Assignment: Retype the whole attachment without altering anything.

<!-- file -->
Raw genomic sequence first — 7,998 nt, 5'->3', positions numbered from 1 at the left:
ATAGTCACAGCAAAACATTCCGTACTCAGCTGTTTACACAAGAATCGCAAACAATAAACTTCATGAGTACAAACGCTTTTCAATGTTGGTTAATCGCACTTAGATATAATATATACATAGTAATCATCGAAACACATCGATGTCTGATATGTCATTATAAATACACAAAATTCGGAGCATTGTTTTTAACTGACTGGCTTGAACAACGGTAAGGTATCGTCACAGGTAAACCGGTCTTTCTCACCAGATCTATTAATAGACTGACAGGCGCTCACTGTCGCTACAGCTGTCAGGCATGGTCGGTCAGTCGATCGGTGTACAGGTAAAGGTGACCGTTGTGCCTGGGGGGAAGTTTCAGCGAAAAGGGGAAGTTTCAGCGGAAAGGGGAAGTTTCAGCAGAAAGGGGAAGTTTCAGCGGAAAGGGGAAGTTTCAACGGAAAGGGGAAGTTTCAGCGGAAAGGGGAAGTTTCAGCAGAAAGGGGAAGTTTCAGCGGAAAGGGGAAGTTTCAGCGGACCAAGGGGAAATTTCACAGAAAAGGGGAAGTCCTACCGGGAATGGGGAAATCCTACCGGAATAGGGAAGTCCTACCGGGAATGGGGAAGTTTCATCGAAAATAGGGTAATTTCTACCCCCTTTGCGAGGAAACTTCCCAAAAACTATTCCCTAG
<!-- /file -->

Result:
Raw genomic sequence first — 7,998 nt, 5'->3', positions numbered from 1 at the left:
ATAGTCACAGCAAAACATTCCGTACTCAGCTGTTTACACAAGAATCGCAAACAATAAACTTCATGAGTACAAACGCTTTTCAATGTTGGTTAATCGCACTTAGATATAATATATACATAGTAATCATCGAAACACATCGATGTCTGATATGTCATTATAAATACACAAAATTCGGAGCATTGTTTTTAACTGACTGGCTTGAACAACGGTAAGGTATCGTCACAGGTAAACCGGTCTTTCTCACCAGATCTATTAATAGACTGACAGGCGCTCACTGTCGCTACAGCTGTCAGGCATGGTCGGTCAGTCGATCGGTGTACAGGTAAAGGTGACCGTTGTGCCTGGGGGGAAGTTTCAGCGAAAAGGGGAAGTTTCAGCGGAAAGGGGAAGTTTCAGCAGAAAGGGGAAGTTTCAGCGGAAAGGGGAAGTTTCAACGGAAAGGGGAAGTTTCAGCGGAAAGGGGAAGTTTCAGCAGAAAGGGGAAGTTTCAGCGGAAAGGGGAAGTTTCAGCGGACCAAGGGGAAATTTCACAGAAAAGGGGAAGTCCTACCGGGAATGGGGAAATCCTACCGGAATAGGGAAGTCCTACCGGGAATGGGGAAGTTTCATCGAAAATAGGGTAATTTCTACCCCCTTTGCGAGGAAACTTCCCAAAAACTATTCCCTAG